In my forty plus years of making films, television shows and commercials, I have found more bad soundmen than any other craft. You even hear poor sound on major motion pictures. Bad sound is worse than bad picture. If the picture is a little soft or framed poorly, you can still follow what is happening. If the sound is unintelligible, you’ve lost your audience completely. However, getting good sound is not all that difficult.
Five Rules for Good Sound
- Pick the right microphone for the scene taking into consideration the ambient noise.
- Place the microphone the appropriate distance to get the right audio perspective.
- Play back each take to make sure it was recorded properly.
- Don’t trust your sound man to decide if the audio is “good enough”.
- There is very little that can be done in post to fix poor sound quality.
There are two types of microphones: Dynamic and Condenser
Dynamic microphones are less expensive, do not require an external power source, are robust and often weatherproof. The fidelity of dynamic microphone is not as good as a condenser microphone. However, dynamic microphones are often used by reporters. Shure SM58, Sennheiser MD46 and EV RE50 are all good examples of handheld Dynamic microphones.
Condenser microphones are more expensive, require a power supply and have a larger dynamic range. Most lavaliere microphones, studio microphones and high end dialogue recording microphone are condenser type.
Microphones are designed to have different pickup patterns
Omni-directional microphones pick up in a 360-degree pattern. These are great to use in environments where there is very little ambient noise – or conversely where the desired sound source is very loud compared to the ambient sound. For example, an omnidirectional microphone is ideal for recording a Philharmonic Orchestra.
Cardioid microphones are designed to pick up the sound in front of the microphone and reject sound coming from the sides and back. That is why these microphones are also referred to as Unidirectional. Handheld Cardioid microphones are ideal for use by reporters and during interviews.
For the ultimate ambient noise rejection, soundmen use Shot Gun microphones. They are also called Super Cardioid, Hyper-Cardioid or Shotgun microphones. They are usually attached to a boom pole that is held over the heads of the actors out of camera range. They are almost exclusively used for recording dialogue. The Sennheiser MKH-416 is the most popular shotgun microphone.
Perspective: Use your brain. Get it right.
Every microphone has an ideal pickup range. A lavaliere microphone is design to be mounted chest level less than one foot from the talent. A shotgun microphone is designed to get optimum sound from about 2 to 4 feet. Generally speaking, the closer the shot, the closer the microphone should be to the person being recorded.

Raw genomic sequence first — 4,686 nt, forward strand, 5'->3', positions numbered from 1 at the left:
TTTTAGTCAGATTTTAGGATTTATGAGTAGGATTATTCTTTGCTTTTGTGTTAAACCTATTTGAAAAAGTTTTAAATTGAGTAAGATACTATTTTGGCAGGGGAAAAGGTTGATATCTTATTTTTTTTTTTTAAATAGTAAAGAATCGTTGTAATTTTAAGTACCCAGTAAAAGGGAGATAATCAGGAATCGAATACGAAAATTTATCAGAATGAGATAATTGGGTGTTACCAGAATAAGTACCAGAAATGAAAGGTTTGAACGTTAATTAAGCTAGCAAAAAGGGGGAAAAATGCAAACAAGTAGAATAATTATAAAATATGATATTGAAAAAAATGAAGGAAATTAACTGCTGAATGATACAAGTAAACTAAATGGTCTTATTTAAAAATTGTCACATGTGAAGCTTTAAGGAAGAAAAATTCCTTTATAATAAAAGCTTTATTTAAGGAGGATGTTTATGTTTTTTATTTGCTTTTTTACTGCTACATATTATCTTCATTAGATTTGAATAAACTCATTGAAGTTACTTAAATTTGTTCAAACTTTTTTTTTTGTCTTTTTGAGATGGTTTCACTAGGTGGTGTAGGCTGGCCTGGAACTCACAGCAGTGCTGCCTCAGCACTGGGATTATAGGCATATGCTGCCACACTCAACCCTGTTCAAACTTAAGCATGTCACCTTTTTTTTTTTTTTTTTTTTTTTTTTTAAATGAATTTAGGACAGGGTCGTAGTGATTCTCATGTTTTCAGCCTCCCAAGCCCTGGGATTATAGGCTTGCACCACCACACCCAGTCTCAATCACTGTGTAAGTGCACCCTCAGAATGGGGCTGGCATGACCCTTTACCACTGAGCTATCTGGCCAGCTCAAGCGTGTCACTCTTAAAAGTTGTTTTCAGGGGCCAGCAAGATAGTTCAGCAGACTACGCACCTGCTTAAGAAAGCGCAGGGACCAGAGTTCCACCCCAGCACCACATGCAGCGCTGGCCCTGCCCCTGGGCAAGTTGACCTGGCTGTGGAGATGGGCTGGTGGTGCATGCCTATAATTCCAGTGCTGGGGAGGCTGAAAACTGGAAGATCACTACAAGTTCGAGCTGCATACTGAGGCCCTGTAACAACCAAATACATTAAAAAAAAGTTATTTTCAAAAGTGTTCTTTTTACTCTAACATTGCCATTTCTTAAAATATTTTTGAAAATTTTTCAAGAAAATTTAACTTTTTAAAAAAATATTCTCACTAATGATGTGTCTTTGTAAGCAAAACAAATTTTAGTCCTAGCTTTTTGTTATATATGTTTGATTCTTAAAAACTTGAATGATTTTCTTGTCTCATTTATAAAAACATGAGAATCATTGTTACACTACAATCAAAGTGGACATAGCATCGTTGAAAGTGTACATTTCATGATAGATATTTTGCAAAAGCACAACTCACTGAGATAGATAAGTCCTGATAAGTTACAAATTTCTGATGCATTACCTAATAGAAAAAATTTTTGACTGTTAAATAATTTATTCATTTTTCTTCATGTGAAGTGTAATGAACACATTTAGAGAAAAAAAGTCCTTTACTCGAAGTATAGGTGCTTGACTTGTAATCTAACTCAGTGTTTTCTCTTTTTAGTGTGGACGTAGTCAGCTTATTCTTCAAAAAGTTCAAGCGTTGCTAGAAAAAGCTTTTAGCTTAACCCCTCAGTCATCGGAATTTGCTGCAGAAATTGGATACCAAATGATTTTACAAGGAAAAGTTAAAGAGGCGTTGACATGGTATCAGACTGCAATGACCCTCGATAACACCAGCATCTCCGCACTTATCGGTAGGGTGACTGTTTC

If you shoot a wide shot and use lavaliere microphones on the talent, the audio will have too little presence to sound natural. Use a shotgun just out of camera range. Conversely, it you are in a close up shot of two lovers speaking to each other intimately and you use a shotgun microphone from six feet away, you will ruin the scene because the audio won’t have the intimacy of the scene requires.
Sometimes you need to microphone the talent two ways. For example, in a medium shot, I like the talent to be wearing lavaliere -microphones which I record on channel 1. On channel 2, I record the audio from a shotgun microphone. That way I can mix them together to get just the right amount of presence.
But wait, it get’s better! Generally speaking all scenes should start with a wide shot and be moving closer and closer until you get to the climax or end of the scene. So by using both lavaliere and shotgun microphones you can alter the mix in post to get the precise presence you require. When the scene is in a wide shot you will be using the sound from the shotgun microphone. As the scene moves into a medium shot, you will use both the shotgun and the lavaliere microphone to get the right presence. At the end of the shot, when you are in close, you will be using the sound from the lavaliere microphones (or from the shotgun if it has moved in close on the actors.
Echo is not your friend
It’s real simple. You can add echo in post-production. You cannot get rid of it. High levels of echo render most audio unintelligible. However, if you are shooting a scene that is taking place in a large marble room, lack of echo would be unnatural. Even so, you should do everything possible to reduce the echo to a minimum.
Guess what? There is no echo outside (unless you are a canyon or some weird surrounding). So if you are shooting indoors against a green screen that will have the background replaced by an exterior image or a small room, you better find everyway possible to eliminate echo. Invest in a lot of furniture blankets!
Audio Recording Levels
Before you start recording, run a sound test and watch the meters on the camera to insure that they are not low and not too high. To low will result in noise and hiss. Too high results in audio distortion. If you are using an audio mixer, monitor the levels at both the mixer and on the camera.
- Know how to choose the appropriate microphone for the content being shot.
- Put the microphone in the right place to get the right perspective
- Watch out for echo
- Monitor your audio recording levels
There you have it. 42 years of my experience nicely wrapped up into just a few paragraphs. Follow my advice. Don’t let yourself be a victim to the bad sound boogie.